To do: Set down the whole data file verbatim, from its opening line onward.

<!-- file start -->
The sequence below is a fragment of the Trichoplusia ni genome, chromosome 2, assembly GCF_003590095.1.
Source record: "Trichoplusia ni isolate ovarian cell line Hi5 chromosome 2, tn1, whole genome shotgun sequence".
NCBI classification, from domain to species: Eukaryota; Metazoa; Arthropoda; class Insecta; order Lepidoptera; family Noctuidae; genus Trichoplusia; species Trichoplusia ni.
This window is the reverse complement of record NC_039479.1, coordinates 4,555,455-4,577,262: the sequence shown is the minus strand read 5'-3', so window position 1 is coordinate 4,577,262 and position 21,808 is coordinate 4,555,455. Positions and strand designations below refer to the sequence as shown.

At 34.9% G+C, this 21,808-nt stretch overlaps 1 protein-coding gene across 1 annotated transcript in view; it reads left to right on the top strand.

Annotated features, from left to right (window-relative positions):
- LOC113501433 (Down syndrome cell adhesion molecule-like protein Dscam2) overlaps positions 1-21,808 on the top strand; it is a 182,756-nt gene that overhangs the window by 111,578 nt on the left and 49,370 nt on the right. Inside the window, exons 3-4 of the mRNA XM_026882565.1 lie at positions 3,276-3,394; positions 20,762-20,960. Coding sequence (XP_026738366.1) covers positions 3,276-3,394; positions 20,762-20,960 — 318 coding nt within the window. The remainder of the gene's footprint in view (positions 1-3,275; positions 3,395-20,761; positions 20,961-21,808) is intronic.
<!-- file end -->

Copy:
The sequence below is a fragment of the Trichoplusia ni genome, chromosome 2, assembly GCF_003590095.1.
Source record: "Trichoplusia ni isolate ovarian cell line Hi5 chromosome 2, tn1, whole genome shotgun sequence".
NCBI classification, from domain to species: Eukaryota; Metazoa; Arthropoda; class Insecta; order Lepidoptera; family Noctuidae; genus Trichoplusia; species Trichoplusia ni.
This window is the reverse complement of record NC_039479.1, coordinates 4,555,455-4,577,262: the sequence shown is the minus strand read 5'-3', so window position 1 is coordinate 4,577,262 and position 21,808 is coordinate 4,555,455. Positions and strand designations below refer to the sequence as shown.

At 34.9% G+C, this 21,808-nt stretch overlaps 1 protein-coding gene across 1 annotated transcript in view; it reads left to right on the top strand.

Annotated features, from left to right (window-relative positions):
- LOC113501433 (Down syndrome cell adhesion molecule-like protein Dscam2) overlaps positions 1-21,808 on the top strand; it is a 182,756-nt gene that overhangs the window by 111,578 nt on the left and 49,370 nt on the right. Inside the window, exons 3-4 of the mRNA XM_026882565.1 lie at positions 3,276-3,394; positions 20,762-20,960. Coding sequence (XP_026738366.1) covers positions 3,276-3,394; positions 20,762-20,960 — 318 coding nt within the window. The remainder of the gene's footprint in view (positions 1-3,275; positions 3,395-20,761; positions 20,961-21,808) is intronic.